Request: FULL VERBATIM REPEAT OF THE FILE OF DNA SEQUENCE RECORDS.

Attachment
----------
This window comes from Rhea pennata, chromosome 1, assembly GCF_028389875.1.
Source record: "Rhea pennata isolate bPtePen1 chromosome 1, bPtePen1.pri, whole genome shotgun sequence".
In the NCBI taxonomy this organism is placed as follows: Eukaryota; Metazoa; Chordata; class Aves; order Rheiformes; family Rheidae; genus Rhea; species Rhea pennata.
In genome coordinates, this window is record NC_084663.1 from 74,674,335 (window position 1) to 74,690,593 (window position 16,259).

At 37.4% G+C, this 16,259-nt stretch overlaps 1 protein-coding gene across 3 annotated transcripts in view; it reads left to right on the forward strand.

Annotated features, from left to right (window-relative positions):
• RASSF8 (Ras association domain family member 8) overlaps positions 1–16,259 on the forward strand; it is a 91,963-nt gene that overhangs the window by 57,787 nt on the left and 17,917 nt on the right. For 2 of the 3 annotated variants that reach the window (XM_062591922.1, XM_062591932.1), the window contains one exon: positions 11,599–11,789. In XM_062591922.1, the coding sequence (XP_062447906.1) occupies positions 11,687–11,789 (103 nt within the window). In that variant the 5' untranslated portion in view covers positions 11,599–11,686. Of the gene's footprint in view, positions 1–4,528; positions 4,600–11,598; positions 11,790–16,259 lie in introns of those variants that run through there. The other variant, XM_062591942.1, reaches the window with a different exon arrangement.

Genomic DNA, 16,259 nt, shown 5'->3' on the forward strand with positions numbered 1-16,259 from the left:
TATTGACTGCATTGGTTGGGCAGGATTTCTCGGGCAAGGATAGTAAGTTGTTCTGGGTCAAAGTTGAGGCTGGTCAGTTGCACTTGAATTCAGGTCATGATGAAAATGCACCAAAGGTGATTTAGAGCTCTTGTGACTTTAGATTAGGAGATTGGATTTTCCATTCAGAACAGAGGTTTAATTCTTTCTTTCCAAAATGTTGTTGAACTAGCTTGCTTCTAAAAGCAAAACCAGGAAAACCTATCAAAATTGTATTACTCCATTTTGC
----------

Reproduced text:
This window comes from Rhea pennata, chromosome 1, assembly GCF_028389875.1.
Source record: "Rhea pennata isolate bPtePen1 chromosome 1, bPtePen1.pri, whole genome shotgun sequence".
In the NCBI taxonomy this organism is placed as follows: Eukaryota; Metazoa; Chordata; class Aves; order Rheiformes; family Rheidae; genus Rhea; species Rhea pennata.
In genome coordinates, this window is record NC_084663.1 from 74,674,335 (window position 1) to 74,690,593 (window position 16,259).

At 37.4% G+C, this 16,259-nt stretch overlaps 1 protein-coding gene across 3 annotated transcripts in view; it reads left to right on the forward strand.

Annotated features, from left to right (window-relative positions):
• RASSF8 (Ras association domain family member 8) overlaps positions 1–16,259 on the forward strand; it is a 91,963-nt gene that overhangs the window by 57,787 nt on the left and 17,917 nt on the right. For 2 of the 3 annotated variants that reach the window (XM_062591922.1, XM_062591932.1), the window contains one exon: positions 11,599–11,789. In XM_062591922.1, the coding sequence (XP_062447906.1) occupies positions 11,687–11,789 (103 nt within the window). In that variant the 5' untranslated portion in view covers positions 11,599–11,686. Of the gene's footprint in view, positions 1–4,528; positions 4,600–11,598; positions 11,790–16,259 lie in introns of those variants that run through there. The other variant, XM_062591942.1, reaches the window with a different exon arrangement.

Genomic DNA, 16,259 nt, shown 5'->3' on the forward strand with positions numbered 1-16,259 from the left:
TATTGACTGCATTGGTTGGGCAGGATTTCTCGGGCAAGGATAGTAAGTTGTTCTGGGTCAAAGTTGAGGCTGGTCAGTTGCACTTGAATTCAGGTCATGATGAAAATGCACCAAAGGTGATTTAGAGCTCTTGTGACTTTAGATTAGGAGATTGGATTTTCCATTCAGAACAGAGGTTTAATTCTTTCTTTCCAAAATGTTGTTGAACTAGCTTGCTTCTAAAAGCAAAACCAGGAAAACCTATCAAAATTGTATTACTCCATTTTGC